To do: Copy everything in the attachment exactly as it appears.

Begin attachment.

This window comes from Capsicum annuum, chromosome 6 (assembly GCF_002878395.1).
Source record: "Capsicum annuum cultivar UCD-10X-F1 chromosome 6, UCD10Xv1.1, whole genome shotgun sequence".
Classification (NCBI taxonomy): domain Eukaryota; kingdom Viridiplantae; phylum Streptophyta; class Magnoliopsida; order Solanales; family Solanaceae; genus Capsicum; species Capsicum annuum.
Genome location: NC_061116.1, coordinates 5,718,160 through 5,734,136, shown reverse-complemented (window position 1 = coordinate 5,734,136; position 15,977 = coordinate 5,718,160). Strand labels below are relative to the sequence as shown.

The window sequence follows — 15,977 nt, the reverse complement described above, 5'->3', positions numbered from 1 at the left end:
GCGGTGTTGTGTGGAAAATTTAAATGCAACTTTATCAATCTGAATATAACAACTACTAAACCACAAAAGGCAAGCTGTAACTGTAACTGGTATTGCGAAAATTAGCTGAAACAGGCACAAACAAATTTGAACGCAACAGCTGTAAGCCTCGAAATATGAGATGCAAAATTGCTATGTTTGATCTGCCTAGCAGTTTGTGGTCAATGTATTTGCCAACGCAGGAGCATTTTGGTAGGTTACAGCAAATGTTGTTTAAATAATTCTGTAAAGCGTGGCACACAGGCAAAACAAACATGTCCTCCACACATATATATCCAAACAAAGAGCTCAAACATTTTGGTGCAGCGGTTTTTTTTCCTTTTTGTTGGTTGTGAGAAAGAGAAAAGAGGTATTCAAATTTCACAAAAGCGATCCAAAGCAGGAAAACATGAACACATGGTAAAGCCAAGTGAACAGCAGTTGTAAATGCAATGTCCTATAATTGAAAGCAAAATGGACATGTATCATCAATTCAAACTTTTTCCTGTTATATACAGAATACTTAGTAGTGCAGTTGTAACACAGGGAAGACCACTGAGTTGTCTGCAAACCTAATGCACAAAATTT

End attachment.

This window comes from Capsicum annuum, chromosome 6 (assembly GCF_002878395.1).
Source record: "Capsicum annuum cultivar UCD-10X-F1 chromosome 6, UCD10Xv1.1, whole genome shotgun sequence".
Classification (NCBI taxonomy): domain Eukaryota; kingdom Viridiplantae; phylum Streptophyta; class Magnoliopsida; order Solanales; family Solanaceae; genus Capsicum; species Capsicum annuum.
Genome location: NC_061116.1, coordinates 5,718,160 through 5,734,136, shown reverse-complemented (window position 1 = coordinate 5,734,136; position 15,977 = coordinate 5,718,160). Strand labels below are relative to the sequence as shown.

The window sequence follows — 15,977 nt, the reverse complement described above, 5'->3', positions numbered from 1 at the left end:
GCGGTGTTGTGTGGAAAATTTAAATGCAACTTTATCAATCTGAATATAACAACTACTAAACCACAAAAGGCAAGCTGTAACTGTAACTGGTATTGCGAAAATTAGCTGAAACAGGCACAAACAAATTTGAACGCAACAGCTGTAAGCCTCGAAATATGAGATGCAAAATTGCTATGTTTGATCTGCCTAGCAGTTTGTGGTCAATGTATTTGCCAACGCAGGAGCATTTTGGTAGGTTACAGCAAATGTTGTTTAAATAATTCTGTAAAGCGTGGCACACAGGCAAAACAAACATGTCCTCCACACATATATATCCAAACAAAGAGCTCAAACATTTTGGTGCAGCGGTTTTTTTTCCTTTTTGTTGGTTGTGAGAAAGAGAAAAGAGGTATTCAAATTTCACAAAAGCGATCCAAAGCAGGAAAACATGAACACATGGTAAAGCCAAGTGAACAGCAGTTGTAAATGCAATGTCCTATAATTGAAAGCAAAATGGACATGTATCATCAATTCAAACTTTTTCCTGTTATATACAGAATACTTAGTAGTGCAGTTGTAACACAGGGAAGACCACTGAGTTGTCTGCAAACCTAATGCACAAAATTT